In the case of Afghanistan, a sta­ble and se­cure coun­try with a strong mil­i­tary and se­cu­rity ap­pa­ra­tus can never be pos­si­ble un­less it is eco­nom­i­cally strong. Afghanistan has a plethora of min­eral wealth wait­ing to be ex­ploited by national in­dus­tries. A huge quan­tity of min­er­als have re­cently been dis­cov­ered by Amer­i­can ge­ol­o­gists which for the first time ever have in­creased mean­ing­ful prospects for the coun­try to have a real eco­nomic base for de­vel­op­ment. The tap­ping of these re­sources also re­quires pres­ence of Amer­i­can per­son­nel and sci­en­tists in Afghanistan for years to come. Afghanistan and its part­ners would be wise to make eco­nomic as­sis­tance a car­di­nal part of strate­gic re­la­tions with the US.

In the re­cent Loya Jirga, Pres­i­dent Karzai and the Coun­cil mem­bers as­serted that they en­vi­sioned an Afghanistan independent of for­eign in­flu­ence in­clud­ing that of the US, but an­tic­i­pated a long-term part­ner­ship with Washington.

Although the de­ci­sion of the Loya Jirga is not bind­ing and its de­ci­sions have to be pre­sented be­fore the Afghan Par­lia­ment as rec­om­men­da­tions, the lat­ter may find it­self com­pelled to give these rec­om­men­da­tions a green sig­nal. The Loya Jirga is not the de­ci­sion-maker but it is highly in­flu­en­tial.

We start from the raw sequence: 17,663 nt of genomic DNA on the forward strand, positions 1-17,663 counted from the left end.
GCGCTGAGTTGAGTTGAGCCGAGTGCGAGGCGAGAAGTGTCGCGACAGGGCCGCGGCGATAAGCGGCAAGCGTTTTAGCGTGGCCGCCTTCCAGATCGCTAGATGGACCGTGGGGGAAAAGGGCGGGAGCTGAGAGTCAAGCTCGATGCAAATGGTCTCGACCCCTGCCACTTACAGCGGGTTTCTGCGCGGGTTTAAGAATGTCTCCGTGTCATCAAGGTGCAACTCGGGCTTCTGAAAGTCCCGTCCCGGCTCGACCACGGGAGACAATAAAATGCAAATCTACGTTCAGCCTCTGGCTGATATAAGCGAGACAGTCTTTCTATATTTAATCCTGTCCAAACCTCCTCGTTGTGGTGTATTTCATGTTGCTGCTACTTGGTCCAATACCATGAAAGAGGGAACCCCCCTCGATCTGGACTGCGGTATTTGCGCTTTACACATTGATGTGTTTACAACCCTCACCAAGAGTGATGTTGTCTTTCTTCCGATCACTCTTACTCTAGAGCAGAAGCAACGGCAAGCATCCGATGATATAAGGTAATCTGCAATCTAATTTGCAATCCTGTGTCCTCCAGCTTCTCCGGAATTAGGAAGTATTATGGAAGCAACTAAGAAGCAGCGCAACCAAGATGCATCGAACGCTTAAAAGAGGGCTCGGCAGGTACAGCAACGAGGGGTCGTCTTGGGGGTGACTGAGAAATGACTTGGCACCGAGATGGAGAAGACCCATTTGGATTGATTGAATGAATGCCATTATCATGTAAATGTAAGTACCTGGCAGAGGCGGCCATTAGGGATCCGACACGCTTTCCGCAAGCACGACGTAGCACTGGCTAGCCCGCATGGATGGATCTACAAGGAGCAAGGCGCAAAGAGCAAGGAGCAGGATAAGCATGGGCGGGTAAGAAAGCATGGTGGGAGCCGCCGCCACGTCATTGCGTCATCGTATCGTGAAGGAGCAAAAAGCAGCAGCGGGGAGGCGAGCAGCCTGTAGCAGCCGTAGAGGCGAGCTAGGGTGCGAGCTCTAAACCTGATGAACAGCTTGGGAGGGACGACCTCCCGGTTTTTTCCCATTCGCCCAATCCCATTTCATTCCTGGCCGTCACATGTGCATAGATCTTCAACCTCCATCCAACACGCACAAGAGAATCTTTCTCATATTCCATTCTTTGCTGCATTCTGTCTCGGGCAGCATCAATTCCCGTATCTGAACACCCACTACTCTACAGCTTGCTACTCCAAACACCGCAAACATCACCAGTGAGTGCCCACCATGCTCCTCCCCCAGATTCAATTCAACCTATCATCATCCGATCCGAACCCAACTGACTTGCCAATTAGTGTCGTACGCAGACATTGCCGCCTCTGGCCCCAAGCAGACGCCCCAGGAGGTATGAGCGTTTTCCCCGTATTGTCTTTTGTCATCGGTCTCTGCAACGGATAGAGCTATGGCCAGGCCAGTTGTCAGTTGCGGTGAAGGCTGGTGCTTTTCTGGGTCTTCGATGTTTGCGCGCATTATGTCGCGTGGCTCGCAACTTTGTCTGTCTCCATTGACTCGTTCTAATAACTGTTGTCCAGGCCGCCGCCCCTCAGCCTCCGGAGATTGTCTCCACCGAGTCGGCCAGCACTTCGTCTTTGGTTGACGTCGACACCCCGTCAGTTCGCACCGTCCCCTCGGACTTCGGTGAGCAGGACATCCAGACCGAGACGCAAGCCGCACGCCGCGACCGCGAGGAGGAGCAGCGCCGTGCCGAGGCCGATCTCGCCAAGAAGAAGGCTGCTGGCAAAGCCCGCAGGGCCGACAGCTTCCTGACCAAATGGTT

The meet­ing could cer­tainly be a game changer as Afghanistan pre­pares to ne­go­ti­ate with the US on an equal foot­ing and takes an im­por­tant step in re­viv­ing the Afghan state. The writer is a po­lit­i­cal an­a­lyst and re­searcher on the po­lit­i­cal econ­omy and the Af­pak re­gion. He is also cur­rently writ­ing his doc­toral the­sis on re­li­gious ex­trem­ism-ter­ror­ism in Pak­istan.

Photo cour­tesy: www.pres­i­dent.gov.af

Guar­an­tee­ing a se­cure fu­ture?